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Why Second Dinner first prototyped Marvel Snap using physical cards

Second Dinner's Matt Wyble and Hamilton Chu discuss the design principles of the hit game Marvel Snap.

Bryant Francis, Senior Editor

February 28, 2023

4 Min Read
Key art for Marvel Snap. Various superheroes burst out in a sea of purple and blue color.

Second Dinner and NuVerse's Marvel Snap took home the award for best mobile game at the 2023 DICE Awards last week—and shortly after accepting the prize, Marvel Snap general manager Matt Wyble and Second Dinner co-founder Hamilton Chu were game to look back on how they and their colleagues created such a compelling mobile game. (Please help me I cannot stop playing.)

During this chat, the pair reflected on the early days of making Marvel Snap, and shared a fun fact that may inspire other digital collectible card game designers: before the team began prototyping the award-winning video game, they were sitting around a table, playing early prototypes using physical cards.

"The very first prototype was us writing writing powers and numbers on old business cards," Chu recalled. He was reflecting on an offhand comment we'd made that the game felt very true to the genre's tabletop roots, with abilities and powers that can be explained through text and very clear if-->then logic.

Though Chu didn't directly address it, it seems like designing Marvel Snap cards by writing on physical business cards comes with another advantage: when you're working with the physical medium, you have to make sure that the abilities of a given card are readable in that small format. By now, plenty of games like Magic: The Gathering and Yu-Gi-Oh! have definitely abused the size of the standard American-sized playing card, printing small novels on cards in order to orchestrate complex abilities.

But Marvel Snap has kept things fresh and favorable by keeping abilities to short, snappy sentences—not unlike some of the dialogue in the comics it's inspired by.

What inspires Marvel Snap's card and location abilities?

When working with a licensing partner like Marvel, it's obvious that the company's deep vault of comic book characters can be a great foundation for coming up with fun and interesting mechanics. Spider-Man can web up locations, Deadpool and Wolverine can come back after being destroyed, and Galactus can literally destroy all other locations to force a one-on-one showdown with his enemies.

But inspiring as those big-ticket characters are, not everyone else's powerset or special abilities directly translate to a card game format. (Jubilee's power is sparkly lights. How do you make numbers go up with sparkly lights???)

Chu and Wyble were game to explain how Second Dinner thinks up those powers. "When we design the cards, there's kind of two directions that we come from: one is top down and one is bottom up," said Chu.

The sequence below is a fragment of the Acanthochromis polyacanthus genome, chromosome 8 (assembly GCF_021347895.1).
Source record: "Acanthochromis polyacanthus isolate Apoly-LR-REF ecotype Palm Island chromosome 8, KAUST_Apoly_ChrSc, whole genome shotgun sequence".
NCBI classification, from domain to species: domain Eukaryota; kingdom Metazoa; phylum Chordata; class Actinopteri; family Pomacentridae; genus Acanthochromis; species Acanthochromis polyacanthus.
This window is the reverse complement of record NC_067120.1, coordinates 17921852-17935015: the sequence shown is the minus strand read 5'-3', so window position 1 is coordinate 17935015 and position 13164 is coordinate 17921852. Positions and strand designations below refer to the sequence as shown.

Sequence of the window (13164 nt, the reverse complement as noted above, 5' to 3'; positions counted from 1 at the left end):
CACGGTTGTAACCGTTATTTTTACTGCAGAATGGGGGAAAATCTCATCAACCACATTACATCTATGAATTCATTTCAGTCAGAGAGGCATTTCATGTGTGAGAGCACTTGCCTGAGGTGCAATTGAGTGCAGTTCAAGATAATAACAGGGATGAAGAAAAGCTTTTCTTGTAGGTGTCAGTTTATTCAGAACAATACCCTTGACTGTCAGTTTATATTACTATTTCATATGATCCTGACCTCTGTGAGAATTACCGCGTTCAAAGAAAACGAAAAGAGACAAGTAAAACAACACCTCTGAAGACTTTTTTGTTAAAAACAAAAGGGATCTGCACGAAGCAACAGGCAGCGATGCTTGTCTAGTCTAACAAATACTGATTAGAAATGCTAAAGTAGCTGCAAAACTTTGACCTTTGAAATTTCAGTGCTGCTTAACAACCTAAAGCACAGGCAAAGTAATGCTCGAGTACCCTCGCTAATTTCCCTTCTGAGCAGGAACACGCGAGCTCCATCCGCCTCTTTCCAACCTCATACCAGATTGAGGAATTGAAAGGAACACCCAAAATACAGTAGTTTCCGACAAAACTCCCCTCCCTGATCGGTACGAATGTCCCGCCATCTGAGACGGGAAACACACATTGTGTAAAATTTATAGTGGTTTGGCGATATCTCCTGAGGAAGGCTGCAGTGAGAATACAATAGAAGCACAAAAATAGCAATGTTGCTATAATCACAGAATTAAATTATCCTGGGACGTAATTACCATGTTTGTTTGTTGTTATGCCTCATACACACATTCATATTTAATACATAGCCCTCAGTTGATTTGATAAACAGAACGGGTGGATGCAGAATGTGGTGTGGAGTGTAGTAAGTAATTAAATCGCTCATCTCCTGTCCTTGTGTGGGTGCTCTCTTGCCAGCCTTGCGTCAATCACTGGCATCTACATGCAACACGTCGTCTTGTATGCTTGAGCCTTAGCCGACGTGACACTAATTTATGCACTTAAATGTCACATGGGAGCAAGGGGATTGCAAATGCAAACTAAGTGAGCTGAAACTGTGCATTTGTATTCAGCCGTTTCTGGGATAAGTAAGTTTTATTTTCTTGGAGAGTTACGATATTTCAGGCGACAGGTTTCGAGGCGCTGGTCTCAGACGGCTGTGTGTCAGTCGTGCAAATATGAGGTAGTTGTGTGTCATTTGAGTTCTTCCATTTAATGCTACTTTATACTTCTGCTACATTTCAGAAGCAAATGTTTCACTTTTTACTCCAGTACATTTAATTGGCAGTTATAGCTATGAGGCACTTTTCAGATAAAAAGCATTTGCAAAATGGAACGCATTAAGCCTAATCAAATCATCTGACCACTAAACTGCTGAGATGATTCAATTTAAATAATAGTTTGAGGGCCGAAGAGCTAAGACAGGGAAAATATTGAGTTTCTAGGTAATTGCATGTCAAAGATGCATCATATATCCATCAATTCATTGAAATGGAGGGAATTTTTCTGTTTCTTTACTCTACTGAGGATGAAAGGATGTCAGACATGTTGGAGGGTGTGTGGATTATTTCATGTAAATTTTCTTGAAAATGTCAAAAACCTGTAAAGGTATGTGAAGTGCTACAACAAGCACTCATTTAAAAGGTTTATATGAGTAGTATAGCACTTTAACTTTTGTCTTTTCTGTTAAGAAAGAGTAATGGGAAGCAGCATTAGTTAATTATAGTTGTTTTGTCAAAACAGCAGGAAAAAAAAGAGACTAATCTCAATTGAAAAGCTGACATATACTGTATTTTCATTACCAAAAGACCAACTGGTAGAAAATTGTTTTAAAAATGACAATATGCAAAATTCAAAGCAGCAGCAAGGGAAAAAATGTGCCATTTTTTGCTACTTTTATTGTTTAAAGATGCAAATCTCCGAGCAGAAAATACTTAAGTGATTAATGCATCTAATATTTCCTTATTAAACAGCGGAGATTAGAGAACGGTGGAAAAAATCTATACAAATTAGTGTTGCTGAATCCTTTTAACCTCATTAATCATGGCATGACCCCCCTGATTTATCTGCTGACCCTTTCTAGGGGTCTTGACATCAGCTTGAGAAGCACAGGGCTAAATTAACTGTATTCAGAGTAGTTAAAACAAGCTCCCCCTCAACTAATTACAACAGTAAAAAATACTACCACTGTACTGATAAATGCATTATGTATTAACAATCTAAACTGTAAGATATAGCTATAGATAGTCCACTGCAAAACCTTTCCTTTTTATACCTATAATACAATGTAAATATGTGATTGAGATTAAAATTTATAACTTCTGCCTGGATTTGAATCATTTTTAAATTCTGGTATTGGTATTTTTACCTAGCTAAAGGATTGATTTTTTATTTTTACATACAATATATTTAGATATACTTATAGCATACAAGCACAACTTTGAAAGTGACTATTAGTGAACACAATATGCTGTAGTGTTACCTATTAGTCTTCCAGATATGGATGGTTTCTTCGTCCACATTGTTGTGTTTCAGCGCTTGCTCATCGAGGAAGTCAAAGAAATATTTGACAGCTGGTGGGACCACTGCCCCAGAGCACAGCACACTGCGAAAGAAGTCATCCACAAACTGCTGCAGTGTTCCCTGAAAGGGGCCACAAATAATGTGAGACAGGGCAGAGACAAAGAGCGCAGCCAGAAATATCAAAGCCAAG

Jubilee's card from Marvel Snap. Her cost is 4, her power is 1, and her ability is

"Top-down" design refers here to taking inspiration from the original Marvel characters, like the examples above. To design cards from the "bottom-up," Chu said that the Second Dinner team asks the question "what does the game need?"

So if we look back at Jubilee again (X-Men fans, I am sorry for ragging on Jubilee), we can see her power is to pull a card from the player's deck into the location she is played in. It makes her potentially very strong, since a number of other mechanics might let her appear early on the table, and she can bring a high-powered card like Iron Man with her.

And look, if you need a thematic way to interpret Jubilee's ability—I just finished rewatching the '90s X-Men cartoon, and it sure seemed like she needed someone else to come in and rescue her almost every episode up until Season 3.

Chu said that most cards in Marvel Snap "have some element" of both design methodologies. "In the end [they] have to meld so that almost all the heroes bring some aspect of their personality...that results in a fun card set as well."

Wyble also pointed out that after a card's design direction is fleshed out, "it takes a village" to get it ready to ship. Programming all that complex logic to interact with other cards and locations takes good, forward-thinking work, and the visual effects team has its own mission beyond just making the cards "look cool."

As he put it, those effects are able to help "guide the player in what the card does."

Marvel Snap's well-deserved award shows that there's still plenty of design space to explore in the world of collectible card games. And for other studios working with licensed properties like Marvel, Second Dinner's design process shows how you can create original mechanics that harmonize with well-known characters.

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About the Author(s)

Bryant Francis

Senior Editor, GameDeveloper.com

Bryant Francis is a writer, journalist, and narrative designer based in Boston, MA. He currently writes for Game Developer, a leading B2B publication for the video game industry. His credits include Proxy Studios' upcoming 4X strategy game Zephon and Amplitude Studio's 2017 game Endless Space 2.

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